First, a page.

The Mustafi Lab is investigating the genetic basis of inherited retinal degenerations (IRDs) and potential for therapeutic intervention to prevent progression of blindness. By using patient-derived blood, we can isolate genomic DNA to carry out short- and long-read sequencing for haplotype reconstruction and variant identification in patients with incomplete diagnosis of an IRD. The pathogenic contribution of disease-causing variants can then be tested using cell culture systems and patient-derived induced pluripotent stem cells.
Current projects include:
1. Haplotype reconstruction and IRD disease variant identification using targeted long-read sequencing
Targeted enrichment avoids wasting sequencing bandwidth on uninformative reads to allow much deeper coverage from the same sequencing effort. By aligning raw Nanopore signal to an in silico representation of a reference sequence utilizing GPU base-calling, and resetting individual nanopores processing DNA outside the region of interest in real-time, on-the-fly target enrichment can be achieved. This allows our lab to generate comprehensive sequence coverage of pre-selected IRD gene loci.
Targeted sequencing allows for adequate coverage depth of the disease gene of interest for haplotyping. Variants can be obtained from a haplotype-aware genotyping pipeline to narrow down potential pathogenic candidates without a priori knowledge of the disease-causing variants. This approach used in the lab can establish a diagnosis from the proband without the need for familial segregation.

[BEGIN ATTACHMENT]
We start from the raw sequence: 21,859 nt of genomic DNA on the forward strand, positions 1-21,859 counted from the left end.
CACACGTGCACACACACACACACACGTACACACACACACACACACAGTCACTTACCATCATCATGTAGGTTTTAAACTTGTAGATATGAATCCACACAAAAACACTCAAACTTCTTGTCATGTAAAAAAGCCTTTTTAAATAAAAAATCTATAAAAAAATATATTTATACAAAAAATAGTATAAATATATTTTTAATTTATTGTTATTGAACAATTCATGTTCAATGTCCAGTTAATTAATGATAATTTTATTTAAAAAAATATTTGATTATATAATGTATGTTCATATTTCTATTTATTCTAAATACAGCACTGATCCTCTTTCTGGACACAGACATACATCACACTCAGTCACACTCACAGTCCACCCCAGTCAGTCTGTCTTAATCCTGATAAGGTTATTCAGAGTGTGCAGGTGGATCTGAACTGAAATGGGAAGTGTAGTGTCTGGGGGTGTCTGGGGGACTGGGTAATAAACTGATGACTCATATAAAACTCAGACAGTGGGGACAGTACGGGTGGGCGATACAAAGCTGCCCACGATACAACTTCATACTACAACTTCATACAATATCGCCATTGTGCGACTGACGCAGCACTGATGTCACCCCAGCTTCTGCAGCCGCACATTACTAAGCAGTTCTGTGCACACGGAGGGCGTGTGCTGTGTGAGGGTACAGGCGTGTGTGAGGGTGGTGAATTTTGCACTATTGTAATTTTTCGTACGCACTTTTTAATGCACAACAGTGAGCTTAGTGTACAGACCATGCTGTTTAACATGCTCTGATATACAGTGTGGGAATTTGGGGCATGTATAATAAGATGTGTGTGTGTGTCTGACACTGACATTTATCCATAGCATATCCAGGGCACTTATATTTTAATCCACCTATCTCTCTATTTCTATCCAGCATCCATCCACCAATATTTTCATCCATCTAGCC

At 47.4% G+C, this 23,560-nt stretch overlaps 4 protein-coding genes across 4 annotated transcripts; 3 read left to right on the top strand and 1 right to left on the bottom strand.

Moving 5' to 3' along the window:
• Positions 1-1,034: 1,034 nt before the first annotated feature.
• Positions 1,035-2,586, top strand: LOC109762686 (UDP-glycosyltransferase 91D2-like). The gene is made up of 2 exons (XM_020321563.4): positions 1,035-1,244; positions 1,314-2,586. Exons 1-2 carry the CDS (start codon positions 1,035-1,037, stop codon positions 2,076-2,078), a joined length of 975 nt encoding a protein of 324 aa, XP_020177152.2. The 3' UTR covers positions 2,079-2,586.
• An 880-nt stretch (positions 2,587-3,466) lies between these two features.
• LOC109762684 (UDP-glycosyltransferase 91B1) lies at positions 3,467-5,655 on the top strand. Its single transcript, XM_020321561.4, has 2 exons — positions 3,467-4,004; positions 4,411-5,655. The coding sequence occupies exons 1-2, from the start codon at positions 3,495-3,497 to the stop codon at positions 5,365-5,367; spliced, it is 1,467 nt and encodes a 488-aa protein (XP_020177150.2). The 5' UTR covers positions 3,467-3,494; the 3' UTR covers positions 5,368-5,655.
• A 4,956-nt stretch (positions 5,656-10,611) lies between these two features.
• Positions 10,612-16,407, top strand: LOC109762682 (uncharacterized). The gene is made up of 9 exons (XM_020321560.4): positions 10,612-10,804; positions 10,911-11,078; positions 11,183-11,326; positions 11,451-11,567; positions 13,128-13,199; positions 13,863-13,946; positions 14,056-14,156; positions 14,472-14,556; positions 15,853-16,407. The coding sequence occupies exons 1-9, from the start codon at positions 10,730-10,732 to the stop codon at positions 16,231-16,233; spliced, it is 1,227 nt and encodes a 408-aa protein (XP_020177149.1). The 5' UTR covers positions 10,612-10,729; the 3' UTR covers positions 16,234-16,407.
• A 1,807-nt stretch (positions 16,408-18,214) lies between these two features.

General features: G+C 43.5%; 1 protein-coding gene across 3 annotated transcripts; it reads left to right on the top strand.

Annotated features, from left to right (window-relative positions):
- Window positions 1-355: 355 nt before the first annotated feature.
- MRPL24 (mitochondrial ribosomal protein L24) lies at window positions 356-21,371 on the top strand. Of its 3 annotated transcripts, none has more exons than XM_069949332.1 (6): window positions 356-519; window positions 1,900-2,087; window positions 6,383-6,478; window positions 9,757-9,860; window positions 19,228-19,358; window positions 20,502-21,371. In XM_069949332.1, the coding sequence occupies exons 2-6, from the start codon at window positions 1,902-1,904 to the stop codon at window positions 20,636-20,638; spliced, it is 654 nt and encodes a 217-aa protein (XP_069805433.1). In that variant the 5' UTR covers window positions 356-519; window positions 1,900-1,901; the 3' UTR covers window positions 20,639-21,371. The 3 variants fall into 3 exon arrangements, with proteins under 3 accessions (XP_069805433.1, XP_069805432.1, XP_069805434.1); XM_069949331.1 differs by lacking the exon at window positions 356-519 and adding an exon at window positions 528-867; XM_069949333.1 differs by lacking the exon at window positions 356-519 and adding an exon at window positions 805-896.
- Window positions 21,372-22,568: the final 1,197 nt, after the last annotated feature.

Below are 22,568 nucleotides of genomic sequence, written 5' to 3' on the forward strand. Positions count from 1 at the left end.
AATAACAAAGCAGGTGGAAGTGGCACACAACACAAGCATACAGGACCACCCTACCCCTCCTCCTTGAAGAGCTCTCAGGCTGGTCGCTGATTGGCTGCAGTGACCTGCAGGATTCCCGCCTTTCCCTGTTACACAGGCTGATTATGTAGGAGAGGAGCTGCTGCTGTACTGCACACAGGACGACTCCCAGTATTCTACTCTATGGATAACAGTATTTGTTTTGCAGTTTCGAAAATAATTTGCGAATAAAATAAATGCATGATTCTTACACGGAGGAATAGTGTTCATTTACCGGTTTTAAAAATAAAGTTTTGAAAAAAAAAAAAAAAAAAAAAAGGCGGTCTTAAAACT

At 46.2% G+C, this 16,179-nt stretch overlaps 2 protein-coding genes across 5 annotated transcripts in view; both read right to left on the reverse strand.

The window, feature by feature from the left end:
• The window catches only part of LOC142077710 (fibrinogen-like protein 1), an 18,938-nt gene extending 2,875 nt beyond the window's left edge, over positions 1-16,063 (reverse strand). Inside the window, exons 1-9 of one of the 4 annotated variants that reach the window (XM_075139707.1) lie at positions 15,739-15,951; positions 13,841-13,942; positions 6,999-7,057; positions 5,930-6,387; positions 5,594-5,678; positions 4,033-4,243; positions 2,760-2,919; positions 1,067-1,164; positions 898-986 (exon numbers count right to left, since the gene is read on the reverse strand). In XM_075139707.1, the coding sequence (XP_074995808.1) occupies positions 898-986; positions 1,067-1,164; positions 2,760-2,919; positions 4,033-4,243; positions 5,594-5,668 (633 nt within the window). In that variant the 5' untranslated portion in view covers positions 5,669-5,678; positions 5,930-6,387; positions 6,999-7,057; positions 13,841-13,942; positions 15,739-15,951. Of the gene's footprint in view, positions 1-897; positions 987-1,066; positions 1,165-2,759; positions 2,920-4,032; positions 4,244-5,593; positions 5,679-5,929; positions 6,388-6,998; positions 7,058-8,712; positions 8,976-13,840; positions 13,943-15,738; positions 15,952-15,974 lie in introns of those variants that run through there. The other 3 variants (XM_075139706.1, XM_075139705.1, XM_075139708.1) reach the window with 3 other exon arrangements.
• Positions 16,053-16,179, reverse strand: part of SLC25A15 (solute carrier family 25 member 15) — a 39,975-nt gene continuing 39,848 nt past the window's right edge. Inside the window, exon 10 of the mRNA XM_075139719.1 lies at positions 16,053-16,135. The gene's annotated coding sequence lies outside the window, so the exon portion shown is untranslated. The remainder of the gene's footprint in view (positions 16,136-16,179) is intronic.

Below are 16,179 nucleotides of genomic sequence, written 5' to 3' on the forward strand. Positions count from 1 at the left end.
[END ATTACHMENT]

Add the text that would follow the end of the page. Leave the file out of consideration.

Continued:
2. Demonstration of cellular effects of disease-causing variants using patient-derived stem cell and retinal organoid technology
Stem cells and organoid technology allow discovery of disease-causing variants and the pathogenicity of those variants. They also serve as a surrogate for human retina biopsy of diseased tissue. Phenotypic and functional consequences of possible disease alleles can be elucidated using techniques such as immunohistochemistry (IHC), electron microscopy (EM) and electrophysiology.
3. Determining pathogenicity of disease-causing variants with CRISPR-Cas9 editing
The final step to validate the pathogenicity of identified novel disease-causing variants is to establish their sufficiency and necessity This is done in patient-derived retinal organoids. CRISPR-Cas9 correction is applied to disease-causing variants to deduce their pathogenicity in IRDs.
4. Identifying the precise phenotypic and functional signatures of disease in IRDs using non-invasive adaptive optics based imaging
In collaboration with Dr. Ramkumar Sabesan's laboratory at UW, we are utilizing non-invasive adaptive optics based imaging of the retina to obtain more precise structural and functional features of photoreceptors during the degenerative process in various IRDs. A novel tool, termed optoretinography, is able to measure the optical signature of light-induced electrophysiological activity of photoreceptors to enable a single cell level readings of photoreceptor functionality. This tool can help understand the earliest features of retinal degeneration in IRDs and be an invaluable tool to track treatment response in the future. For more information visit: https://www.sablab.ophthalmology.uw.edu/
5. Rapid identification of disease variants in Retinoblastoma
In collaboration with Dr. Andrew Stacey at UW/SCH we are leveraging our ability to carry out targeted long-read sequencing of genomic DNA from patients with retinoblastoma (RB) to carry out haplotagging for the accurate identification of the chromosomal architecture of identified disease variants. This approach is minimally invasive and provides adequate depth of coverage to identify rare variants that contribute to disease. Moreover, targeted long-read sequencing offers a rapid and economical approach to variant discovery in RB.